Malaga 0-0 Dortmund: Dortmund create more chances, but fail to take them

April 4, 2013

The starting line-ups

Dortmund should be out of sight – but after the German champions were unable to score an away goal, Malaga are still in the tie.

Manuel Pellegrini named roughly his expected side – Julio Baptista played the support striker role.

Jurgen Klopp used Kevin Grosskreutz rather than Jakub Blaszczykowski, which meant Mario Gotze was central and Marco Reus on the right. Felipe Santana continued to deputise for Mats Hummels, while Sebastian Kehl was in Sven Bender’s position.

In a clash between similar football sides, Dortmund pressed better and attacked with neater combinations – only finishing let them down.


As so often in modern European clashes, the level of pressing was crucial to the feel and balance of the contest – and this was the major area where Dortmund were superior.

These days, Klopp is keen for his players not to press absolutely relentlessly all over the park, and therefore his players tended to stand off Malaga’s centre-backs, and instead closed down when the ball was played into the full-backs or central midfielders. This was a little risky, because Martin Demichelis can bring the ball out of defence and Weligton hit an excellent early ball towards Saviola – with Malaga’s pace in the front four, there were opportunities for direct attacks. However, the approach broadly worked well in the first half, with Malaga rarely venturing into the opposition third.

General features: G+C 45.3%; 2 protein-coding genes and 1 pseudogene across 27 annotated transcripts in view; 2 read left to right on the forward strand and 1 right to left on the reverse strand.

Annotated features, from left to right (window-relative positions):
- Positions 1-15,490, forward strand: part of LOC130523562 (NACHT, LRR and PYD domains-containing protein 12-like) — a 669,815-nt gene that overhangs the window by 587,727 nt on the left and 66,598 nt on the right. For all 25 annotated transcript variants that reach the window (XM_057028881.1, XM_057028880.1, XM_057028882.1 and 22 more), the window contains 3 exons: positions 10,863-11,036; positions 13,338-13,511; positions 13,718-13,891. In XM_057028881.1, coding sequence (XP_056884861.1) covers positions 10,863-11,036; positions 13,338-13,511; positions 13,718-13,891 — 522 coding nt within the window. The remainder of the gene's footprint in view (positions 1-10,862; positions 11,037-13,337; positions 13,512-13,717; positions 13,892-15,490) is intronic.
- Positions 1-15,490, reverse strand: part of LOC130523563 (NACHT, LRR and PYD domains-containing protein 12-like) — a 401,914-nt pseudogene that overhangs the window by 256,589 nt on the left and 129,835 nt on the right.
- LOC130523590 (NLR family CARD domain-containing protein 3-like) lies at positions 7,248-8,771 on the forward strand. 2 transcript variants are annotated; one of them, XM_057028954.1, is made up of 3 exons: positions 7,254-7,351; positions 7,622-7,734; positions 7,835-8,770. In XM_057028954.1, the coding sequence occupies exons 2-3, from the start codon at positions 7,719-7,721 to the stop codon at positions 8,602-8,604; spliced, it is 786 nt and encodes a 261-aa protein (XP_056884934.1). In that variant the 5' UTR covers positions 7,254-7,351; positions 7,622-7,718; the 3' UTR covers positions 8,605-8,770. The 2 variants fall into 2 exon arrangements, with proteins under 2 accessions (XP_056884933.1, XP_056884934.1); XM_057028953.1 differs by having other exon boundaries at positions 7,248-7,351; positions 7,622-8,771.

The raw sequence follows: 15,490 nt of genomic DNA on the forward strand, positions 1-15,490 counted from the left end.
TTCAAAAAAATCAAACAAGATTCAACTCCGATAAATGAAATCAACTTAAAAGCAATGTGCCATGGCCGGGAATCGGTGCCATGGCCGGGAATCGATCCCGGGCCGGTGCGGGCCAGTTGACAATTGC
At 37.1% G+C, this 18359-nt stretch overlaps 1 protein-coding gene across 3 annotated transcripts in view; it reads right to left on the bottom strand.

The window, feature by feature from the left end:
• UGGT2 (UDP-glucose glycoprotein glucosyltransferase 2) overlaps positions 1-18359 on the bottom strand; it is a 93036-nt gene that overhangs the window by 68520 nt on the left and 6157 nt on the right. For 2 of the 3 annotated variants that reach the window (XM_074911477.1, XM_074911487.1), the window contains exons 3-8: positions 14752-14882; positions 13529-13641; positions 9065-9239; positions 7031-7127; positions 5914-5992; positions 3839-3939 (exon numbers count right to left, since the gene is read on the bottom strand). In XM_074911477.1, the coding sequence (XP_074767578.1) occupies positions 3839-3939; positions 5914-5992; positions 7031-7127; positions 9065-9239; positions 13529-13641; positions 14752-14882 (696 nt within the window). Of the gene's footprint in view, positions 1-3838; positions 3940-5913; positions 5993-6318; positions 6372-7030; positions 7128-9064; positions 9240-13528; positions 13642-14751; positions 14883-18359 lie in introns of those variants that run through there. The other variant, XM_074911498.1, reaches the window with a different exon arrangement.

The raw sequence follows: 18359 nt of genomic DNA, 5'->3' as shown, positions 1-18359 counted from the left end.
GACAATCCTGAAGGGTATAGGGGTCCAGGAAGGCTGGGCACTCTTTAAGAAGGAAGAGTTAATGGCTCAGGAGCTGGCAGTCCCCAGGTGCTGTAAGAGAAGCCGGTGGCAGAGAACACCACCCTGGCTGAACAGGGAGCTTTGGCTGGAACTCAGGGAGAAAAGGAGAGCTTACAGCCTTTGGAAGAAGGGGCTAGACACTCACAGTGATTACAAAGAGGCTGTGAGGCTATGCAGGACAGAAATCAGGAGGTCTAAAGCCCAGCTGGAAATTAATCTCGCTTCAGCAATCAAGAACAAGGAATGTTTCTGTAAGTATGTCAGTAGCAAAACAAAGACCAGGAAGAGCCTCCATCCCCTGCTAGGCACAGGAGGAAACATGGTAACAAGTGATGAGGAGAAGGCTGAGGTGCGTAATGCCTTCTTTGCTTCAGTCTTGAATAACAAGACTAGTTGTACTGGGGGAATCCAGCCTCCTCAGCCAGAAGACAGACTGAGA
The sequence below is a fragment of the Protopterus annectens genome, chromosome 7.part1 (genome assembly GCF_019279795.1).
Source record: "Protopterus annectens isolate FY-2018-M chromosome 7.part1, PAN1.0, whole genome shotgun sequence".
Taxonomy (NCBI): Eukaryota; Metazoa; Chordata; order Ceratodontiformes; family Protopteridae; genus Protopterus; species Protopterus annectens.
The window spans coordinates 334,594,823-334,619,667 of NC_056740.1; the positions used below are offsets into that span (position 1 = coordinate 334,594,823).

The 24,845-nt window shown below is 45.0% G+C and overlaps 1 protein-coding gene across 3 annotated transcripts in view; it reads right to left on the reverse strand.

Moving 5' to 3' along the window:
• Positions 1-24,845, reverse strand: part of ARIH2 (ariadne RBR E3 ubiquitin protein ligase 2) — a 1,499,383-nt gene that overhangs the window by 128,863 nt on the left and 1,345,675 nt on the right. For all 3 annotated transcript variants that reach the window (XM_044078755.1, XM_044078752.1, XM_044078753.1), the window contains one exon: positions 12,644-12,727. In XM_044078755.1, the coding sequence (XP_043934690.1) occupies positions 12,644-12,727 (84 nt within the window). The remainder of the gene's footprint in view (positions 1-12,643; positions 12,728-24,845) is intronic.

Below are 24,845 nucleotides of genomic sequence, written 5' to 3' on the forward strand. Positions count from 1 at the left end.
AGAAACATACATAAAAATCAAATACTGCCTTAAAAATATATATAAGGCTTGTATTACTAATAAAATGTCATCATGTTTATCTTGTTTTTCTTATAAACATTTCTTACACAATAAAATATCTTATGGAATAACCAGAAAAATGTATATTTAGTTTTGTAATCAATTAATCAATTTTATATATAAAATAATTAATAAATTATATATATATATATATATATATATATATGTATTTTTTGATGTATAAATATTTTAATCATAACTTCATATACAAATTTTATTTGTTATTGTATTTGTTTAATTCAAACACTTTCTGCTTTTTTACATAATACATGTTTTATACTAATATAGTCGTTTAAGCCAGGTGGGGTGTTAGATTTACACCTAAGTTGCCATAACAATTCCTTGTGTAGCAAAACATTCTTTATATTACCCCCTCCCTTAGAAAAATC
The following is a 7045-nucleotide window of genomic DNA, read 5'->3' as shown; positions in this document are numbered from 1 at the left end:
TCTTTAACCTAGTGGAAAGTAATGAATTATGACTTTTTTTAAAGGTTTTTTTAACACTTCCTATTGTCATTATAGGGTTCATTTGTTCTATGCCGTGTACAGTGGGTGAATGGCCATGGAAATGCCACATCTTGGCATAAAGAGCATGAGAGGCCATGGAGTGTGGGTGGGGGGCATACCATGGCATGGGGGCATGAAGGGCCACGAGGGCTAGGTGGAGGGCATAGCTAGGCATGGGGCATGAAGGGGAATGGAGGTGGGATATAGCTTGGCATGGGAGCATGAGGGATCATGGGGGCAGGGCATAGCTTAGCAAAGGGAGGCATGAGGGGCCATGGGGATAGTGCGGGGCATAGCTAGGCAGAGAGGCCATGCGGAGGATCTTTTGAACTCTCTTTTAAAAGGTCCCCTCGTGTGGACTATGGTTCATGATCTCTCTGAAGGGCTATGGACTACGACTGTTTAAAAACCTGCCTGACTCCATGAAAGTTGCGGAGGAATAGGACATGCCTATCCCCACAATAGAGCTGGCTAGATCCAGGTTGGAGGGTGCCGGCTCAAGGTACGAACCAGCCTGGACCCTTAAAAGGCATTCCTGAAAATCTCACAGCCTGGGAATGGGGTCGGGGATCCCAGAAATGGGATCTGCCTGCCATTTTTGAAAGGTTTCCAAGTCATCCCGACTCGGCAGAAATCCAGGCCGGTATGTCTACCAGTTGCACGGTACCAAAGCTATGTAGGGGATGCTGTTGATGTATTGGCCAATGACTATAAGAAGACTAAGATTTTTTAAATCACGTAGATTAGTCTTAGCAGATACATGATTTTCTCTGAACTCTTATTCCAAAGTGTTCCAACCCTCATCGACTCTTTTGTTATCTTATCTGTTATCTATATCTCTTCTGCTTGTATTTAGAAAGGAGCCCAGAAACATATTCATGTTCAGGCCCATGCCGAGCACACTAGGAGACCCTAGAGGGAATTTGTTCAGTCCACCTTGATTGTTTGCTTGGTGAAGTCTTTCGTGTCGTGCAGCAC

The home side’s pressing was much more disjointed. Whereas Dortmund, as always, remained compact and moved up the pitch together as a unit, Malaga’s press was more half-hearted – the front four tended to close down, but then Jeremy Toulalan and Manuel Iturra sat deeper in front of the defence.

This isn’t necessarily a disaster – Real Madrid have often used this disjointed press in recent years – but it allowed Dortmund’s central midfield duo to cleverly provide the difference at both ends. Kehl and Ilkay Gundogan could help Malaga pass out of the back 6 v 4, but then with Malaga’s attacking quartet slow to retreat, Gundogan could motor forward, become the link player, and play dangerous passes into Dortmund’s attackers. He was the outstanding player on the night – constantly involved in that pocket of space between Malaga’s two blocks, and completed 69 passes (no other player completed more than 48).

Dortmund attacking four

None of Dortmund’s attacking quartet had outstanding games individually, primarily because they were wasteful in front of goal. However, there were some moments of brilliant attacking combination play, with Robert Lewandowski particularly effective.

The Pole often appears a straightforward, classic number nine – but he has demonstrated great adaptability in Europe this season. In the previous round against Shakhtar he kept dropping deep to open up gaps for Gotze and Reus to charge into, and he did something similar here – he was the game’s most frequent dribbler (in a pocket of space in the hole), and also the most prolific creator of chances.